Countrywide flooding now a Level 2 disaster – President Ali
“…we will support you…so that you can get back on your feet”
President Dr Irfaan Ali has revealed that the Civil Defence Commission (CDC) has advised that the flood situation across the country is now a Level 2 Disaster – which means that the country can now lobby for international support.
The Head-of-State on Wednesday visited flood-affected residents on the Corentyne, Region Six (East Berbice-Corentyne). It was during his visits that he made the announcement about the current stage of the nationwide floods.
According to the Caribbean Disaster Emergency Management Agency’s (CDEMA’s) Regional Response Mechanism, a Level 2 Event is one in which the national capacity to respond is not overwhelmed, but some external assistance is required.
The Civil Defence Commission (CDC) has reported that all ten administrative regions in the country are affected by flooding. It has also reported that over 25,000 households across 300 communities have been affected.
The Head-of-State has already visited a number of flood-affected villages across the country. The President started his tour on Wednesday with a visit to Fyrish, where residents lamented the lack of support during the current flood.
According to some of those residents, they have not been benefiting from assistance as other communities. They noted that poultry has died. Many of those residents make a living out of farming, and the backlands have been flooded, killing all of their crops.
“The water returned this morning,” one resident told the Head of State.
Residents of Fyrish also asked for a proper drainage and irrigation system to be implemented in that community, and for that system to be maintained.
Walter Archibald said all of his cash crops have been wiped out due to the flood. However, he told this publication that the water levels have been dropping over the past three days.
“Since they put that pump there, the water started to go down,” Archibald said.
Those residents also asked for the outfall channel to be cleared at Hogtown.
President Ali assured of his Government’s comment to assist all affected areas.
At Kilcoy, Nazir Hossein said that with the cultivation area under water, sugar workers will not have employment. However, President Ali assured his administration would ensure that persons have employment.
“We have been investing in the sugar industry because we want people to get back their jobs, so we will not let you down. Already we have employed eighteen hundred people… Don’t worry about it, your jobs will be secured.”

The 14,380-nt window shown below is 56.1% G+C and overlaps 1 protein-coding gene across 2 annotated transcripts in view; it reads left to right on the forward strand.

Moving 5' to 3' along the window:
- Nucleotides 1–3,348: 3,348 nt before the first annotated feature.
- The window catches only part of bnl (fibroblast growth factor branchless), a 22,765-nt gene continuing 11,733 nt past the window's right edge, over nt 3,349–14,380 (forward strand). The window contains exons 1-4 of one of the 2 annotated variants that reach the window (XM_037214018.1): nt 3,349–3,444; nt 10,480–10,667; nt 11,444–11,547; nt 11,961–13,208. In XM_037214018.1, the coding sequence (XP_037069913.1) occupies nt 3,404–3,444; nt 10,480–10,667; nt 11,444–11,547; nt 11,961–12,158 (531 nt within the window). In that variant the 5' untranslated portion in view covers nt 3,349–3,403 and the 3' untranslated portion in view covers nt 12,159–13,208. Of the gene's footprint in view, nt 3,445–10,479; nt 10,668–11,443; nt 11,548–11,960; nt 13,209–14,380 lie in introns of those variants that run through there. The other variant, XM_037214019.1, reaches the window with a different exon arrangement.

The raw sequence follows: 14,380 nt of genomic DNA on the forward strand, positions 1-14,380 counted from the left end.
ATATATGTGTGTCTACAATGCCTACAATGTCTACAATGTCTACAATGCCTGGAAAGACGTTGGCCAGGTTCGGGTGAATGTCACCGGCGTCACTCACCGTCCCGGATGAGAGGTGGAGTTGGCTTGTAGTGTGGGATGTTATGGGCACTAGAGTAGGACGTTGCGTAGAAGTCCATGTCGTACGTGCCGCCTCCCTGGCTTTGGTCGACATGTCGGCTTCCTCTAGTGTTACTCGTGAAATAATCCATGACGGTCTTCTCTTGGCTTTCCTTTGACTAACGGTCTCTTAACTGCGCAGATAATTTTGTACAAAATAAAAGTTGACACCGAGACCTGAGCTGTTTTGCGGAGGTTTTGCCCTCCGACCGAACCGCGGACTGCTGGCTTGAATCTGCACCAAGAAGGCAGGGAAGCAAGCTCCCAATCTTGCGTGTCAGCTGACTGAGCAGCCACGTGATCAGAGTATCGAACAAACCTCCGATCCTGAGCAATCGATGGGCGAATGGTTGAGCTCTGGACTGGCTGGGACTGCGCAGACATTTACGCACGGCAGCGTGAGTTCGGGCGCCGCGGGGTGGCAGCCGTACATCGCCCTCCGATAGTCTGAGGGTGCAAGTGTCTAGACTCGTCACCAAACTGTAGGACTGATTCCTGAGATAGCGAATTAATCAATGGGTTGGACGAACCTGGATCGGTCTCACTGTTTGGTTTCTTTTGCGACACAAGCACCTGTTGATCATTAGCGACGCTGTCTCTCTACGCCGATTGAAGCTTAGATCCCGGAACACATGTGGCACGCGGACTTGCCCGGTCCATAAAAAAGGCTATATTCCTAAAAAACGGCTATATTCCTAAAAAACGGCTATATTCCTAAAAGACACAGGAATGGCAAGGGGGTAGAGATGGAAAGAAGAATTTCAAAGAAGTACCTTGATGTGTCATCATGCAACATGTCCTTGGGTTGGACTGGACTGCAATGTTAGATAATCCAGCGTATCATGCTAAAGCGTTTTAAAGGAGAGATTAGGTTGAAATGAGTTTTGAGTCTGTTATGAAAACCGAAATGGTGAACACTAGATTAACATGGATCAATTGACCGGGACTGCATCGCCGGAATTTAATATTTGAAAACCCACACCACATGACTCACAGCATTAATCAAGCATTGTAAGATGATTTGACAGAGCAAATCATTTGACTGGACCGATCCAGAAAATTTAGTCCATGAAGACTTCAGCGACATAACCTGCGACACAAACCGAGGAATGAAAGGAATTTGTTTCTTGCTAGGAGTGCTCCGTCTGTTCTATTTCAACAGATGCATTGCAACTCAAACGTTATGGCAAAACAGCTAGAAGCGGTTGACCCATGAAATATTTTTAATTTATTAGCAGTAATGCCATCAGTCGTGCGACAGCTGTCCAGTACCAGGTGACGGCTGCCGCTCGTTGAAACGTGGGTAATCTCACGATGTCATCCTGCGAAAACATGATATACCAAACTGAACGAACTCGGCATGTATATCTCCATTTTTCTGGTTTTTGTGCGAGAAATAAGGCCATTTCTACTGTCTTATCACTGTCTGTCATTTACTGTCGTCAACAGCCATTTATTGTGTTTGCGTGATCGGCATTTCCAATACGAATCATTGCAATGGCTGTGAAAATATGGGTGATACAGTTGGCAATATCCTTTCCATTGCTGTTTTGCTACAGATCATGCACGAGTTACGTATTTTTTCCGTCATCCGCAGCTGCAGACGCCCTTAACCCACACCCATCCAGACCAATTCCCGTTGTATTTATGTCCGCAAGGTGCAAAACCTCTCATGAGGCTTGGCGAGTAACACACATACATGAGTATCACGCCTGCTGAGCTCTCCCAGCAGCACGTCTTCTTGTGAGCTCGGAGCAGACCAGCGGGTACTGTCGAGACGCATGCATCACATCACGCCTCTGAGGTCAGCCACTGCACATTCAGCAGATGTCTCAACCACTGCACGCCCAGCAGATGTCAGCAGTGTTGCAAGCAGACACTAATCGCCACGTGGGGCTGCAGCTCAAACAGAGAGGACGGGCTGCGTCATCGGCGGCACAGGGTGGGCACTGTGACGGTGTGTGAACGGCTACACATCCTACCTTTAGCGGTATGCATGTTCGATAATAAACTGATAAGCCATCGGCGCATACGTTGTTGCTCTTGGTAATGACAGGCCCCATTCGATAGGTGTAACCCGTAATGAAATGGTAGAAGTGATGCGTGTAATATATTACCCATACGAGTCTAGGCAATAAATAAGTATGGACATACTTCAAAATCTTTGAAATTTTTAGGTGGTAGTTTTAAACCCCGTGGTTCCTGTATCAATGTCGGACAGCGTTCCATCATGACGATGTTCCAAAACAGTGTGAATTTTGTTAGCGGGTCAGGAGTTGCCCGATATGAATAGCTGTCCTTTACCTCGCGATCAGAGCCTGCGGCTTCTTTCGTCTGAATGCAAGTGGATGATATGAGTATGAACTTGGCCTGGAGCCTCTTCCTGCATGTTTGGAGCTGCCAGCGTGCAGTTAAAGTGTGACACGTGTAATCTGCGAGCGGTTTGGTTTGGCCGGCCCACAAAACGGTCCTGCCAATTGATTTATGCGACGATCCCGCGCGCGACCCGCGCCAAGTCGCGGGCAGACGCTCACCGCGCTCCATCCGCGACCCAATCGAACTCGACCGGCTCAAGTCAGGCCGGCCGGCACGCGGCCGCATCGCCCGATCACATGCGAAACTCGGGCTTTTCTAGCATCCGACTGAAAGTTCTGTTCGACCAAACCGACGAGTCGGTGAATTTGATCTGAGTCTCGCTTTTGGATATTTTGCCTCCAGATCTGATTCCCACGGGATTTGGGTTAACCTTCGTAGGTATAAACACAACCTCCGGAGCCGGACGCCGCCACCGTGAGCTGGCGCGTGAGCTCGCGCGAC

Over at Port Mourant, the President expressed concern and noted that he personally flew over several regions and saw firsthand what is happening in the country.
“There is a lot of water which has to come down,” he declared.
The President added he is aware that crops and livestock have died due to the current flood.
While addressing residents, the Head of State explained that, apart from the flood, Guyana is also dealing with the global pandemic, and has invested in vaccines.
This was in response to a request for financial relief to families affected by the flood.
President Ali also noted that the pandemic has cause world prices to skyrocket.
“It used to cost US$2500 to ship a container from China, now it is US$12,500. We will support you after the flood, so that you can get back on your feet,” President Ali assured residents at Manchester, Corentyne.
Those residents claim that every time a machine is sent to that community to execute work, it is removed before the work for which it was sent is completed.
“Every time, they come and carrying it away to another community, and this thing going on for years, one resident told the President.
According to President Ali, as much as is possible, Government would like to install pumps in every community, but the Government doesn’t have all those pumps.
Accompanying President Ali to the Corentyne were Minister of Agriculture Zulfikar Mustapha; Minister of Local Government and Regional Development, Nigel Dharamlall; Director-General of the CDC, Lieutenant Colonel Kester Craig; Head of the NDIA, Lionel Wordsworth; and Regional Six Chairman David Armogan, among others.
The Head of State also met with residents of Port Mourant, Manchester, Mibicuri and Johanna in the Black Bush Polder, and had several other engagements with affected communities along the Corentyne Coast. During the interactive engagements, officials from the various agencies were able to brief residents in the communities on the progress of interventions in their respective areas.